Now, it is sometimes difficult to determine what exists because of its competitive advantage, and what exists to comply with or avoid regulation. (Topic for a study, maybe?) Nevertheless, I think viewing CEO pay as a source of competitive advantage, rather than as merely an administrative, HR-ish issue, has interpretive benefits. It allows us to see that what the Obamanons, and the Bushies before them, are doing is waging all-out war on success. This goes way beyond the tax code. With regulation, you don't just take away the products of success, you force people to all do the same thing, thus ensuring that success in that area is impossible. This helps those firms who would never stay competitive on their own, and hurts those firms who innovate and create.

Put into CEO pay language, being able to appropriately pay an executive for his or her successful effort is a major strategic issue for companies (it better be, otherwise I'd need to switch majors). This is mainly because almost no one has any idea how to do it. Regulating CEO pay takes away any strategic elements, and "levels the playing field," so to speak.

"And the trees are all made equal
by hatchet, axe, and saw."

(Allow me one Rush reference every now and then.)

Friday, May 15, 2009

He's Real and He's Tall

Yesterday, I had the opportunity to bask in the golden glow of capitalist He-Man John Alison. He was speaking at the Chicago Club, in an event hosted by FreedomWorks (Dick Armey's organization) and The Heartland Institute, where I interned last summer. Alison was speaking on the causes of the financial crisis, and gave a presentation almost identical to the one I linked to on this blog that he did back in January in D.C. Still, it was fun to see him talk in person.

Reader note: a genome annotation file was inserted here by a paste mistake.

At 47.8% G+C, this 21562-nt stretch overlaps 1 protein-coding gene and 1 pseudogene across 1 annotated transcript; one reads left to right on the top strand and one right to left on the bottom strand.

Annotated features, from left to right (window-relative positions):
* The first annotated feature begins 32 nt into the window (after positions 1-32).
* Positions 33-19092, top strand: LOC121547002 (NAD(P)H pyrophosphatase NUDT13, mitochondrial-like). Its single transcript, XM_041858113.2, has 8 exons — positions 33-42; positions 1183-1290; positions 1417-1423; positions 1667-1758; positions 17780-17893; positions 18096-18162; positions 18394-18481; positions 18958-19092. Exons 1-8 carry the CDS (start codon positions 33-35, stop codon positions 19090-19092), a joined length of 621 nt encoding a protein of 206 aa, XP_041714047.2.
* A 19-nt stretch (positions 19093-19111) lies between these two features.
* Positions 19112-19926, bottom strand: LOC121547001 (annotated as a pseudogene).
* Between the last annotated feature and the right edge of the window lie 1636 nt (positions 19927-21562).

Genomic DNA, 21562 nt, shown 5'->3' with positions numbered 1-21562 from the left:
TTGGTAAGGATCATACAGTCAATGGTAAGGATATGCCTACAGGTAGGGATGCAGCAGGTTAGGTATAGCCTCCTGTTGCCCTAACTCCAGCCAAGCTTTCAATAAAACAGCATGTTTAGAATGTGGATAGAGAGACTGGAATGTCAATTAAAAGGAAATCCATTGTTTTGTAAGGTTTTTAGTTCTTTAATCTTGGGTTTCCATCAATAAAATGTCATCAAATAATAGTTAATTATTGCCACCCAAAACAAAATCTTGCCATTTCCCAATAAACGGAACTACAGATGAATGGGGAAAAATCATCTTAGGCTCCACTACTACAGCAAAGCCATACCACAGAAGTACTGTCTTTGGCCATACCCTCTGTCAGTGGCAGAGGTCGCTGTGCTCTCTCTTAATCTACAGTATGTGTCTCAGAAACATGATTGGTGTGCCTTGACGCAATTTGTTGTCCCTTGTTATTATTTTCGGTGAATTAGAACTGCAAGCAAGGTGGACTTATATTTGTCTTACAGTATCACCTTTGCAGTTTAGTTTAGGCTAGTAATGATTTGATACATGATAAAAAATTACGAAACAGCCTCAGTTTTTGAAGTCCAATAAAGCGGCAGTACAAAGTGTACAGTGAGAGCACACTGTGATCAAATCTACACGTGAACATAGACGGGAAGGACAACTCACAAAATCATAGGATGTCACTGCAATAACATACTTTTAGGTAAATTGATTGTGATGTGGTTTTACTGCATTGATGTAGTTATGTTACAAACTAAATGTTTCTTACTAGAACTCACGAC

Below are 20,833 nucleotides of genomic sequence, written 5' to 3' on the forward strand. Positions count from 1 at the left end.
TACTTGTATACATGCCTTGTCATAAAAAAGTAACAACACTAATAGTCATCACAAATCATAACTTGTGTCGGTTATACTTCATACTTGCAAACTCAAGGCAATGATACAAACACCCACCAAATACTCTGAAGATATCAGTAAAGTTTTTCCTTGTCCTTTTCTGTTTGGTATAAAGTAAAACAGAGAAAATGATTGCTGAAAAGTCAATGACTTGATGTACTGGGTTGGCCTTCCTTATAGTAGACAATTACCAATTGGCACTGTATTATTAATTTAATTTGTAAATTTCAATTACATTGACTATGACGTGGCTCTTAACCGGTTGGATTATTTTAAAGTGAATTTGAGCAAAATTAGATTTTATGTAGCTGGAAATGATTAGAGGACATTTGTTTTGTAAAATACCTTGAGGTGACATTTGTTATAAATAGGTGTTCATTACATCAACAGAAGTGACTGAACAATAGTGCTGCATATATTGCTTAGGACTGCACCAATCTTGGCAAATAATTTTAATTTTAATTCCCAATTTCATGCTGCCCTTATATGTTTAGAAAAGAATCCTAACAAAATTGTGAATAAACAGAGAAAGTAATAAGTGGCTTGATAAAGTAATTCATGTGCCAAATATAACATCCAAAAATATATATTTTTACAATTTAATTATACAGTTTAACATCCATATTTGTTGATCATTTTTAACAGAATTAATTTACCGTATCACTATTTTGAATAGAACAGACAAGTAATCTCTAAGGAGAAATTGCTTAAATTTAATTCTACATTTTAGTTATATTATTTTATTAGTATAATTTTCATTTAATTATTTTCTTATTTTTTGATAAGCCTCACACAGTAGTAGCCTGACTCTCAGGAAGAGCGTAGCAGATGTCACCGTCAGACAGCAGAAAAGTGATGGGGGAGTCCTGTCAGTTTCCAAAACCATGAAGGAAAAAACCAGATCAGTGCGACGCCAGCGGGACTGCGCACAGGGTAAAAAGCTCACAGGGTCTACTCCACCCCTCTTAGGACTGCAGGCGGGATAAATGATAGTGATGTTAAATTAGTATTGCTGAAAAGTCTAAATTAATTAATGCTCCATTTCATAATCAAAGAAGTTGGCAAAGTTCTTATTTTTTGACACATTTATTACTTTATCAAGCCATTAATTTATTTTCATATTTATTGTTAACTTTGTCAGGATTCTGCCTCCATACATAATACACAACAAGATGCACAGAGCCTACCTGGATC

It is also worth mentioning that BB&T, the bank which Alison led for over twenty years, has applied to pay back its TARP money, money they were forced to take in the first place. They have to raise new capital to do so, unfortunately, and that requires raising new equity, as well as temporarily cutting their dividend. This was especially difficult for them, because they pride themselves on not having cut their dividend in thirty-some-odd years. Now-CEO Kelly King made an excellent justification in his letter to shareholders, though, in which he stated that even though they hate to do it, the interests of shareholders are better served by getting out from under His Majesty's TARP thumb than by keeping the dividend high this quarter.

It is far too rare in business that leaders embrace uncomfortable reality head-on, and do what's best for shareholders in the long-run. The leadership of BB&T deserves much praise and respect.

Thursday, May 14, 2009


It's official, I am now a published scholar. The Michigan Journal of Business, the only major undergraduate academic business journal to my knowledge, has published my paper on executive long-term compensation in its latest issue. Here's the link for the journal and for my paper. In my paper, I found that in a sample from the fifty largest U.S. banks, "long-term" compensation had no effect on either of two metrics of long-term thinking.

This is especially pertinent, if I do say so myself, because His Majesty has lately been talking about issuing new royal decrees governing compensation of all bank executives of the realm, TARP-receiving or not. Here's an article on the subject. A nice excerpt:
Few companies that would be affected by a federal crackdown on compensation would publicly discuss the options being considered by administration and regulatory officials, which include trying to more closely match pay with long-term performance. The wait-and-see response also reflects nervousness about openly challenging the Obama administration on an issue that has become a flashpoint for anger over Wall Street's culpability for the financial crisis and recession.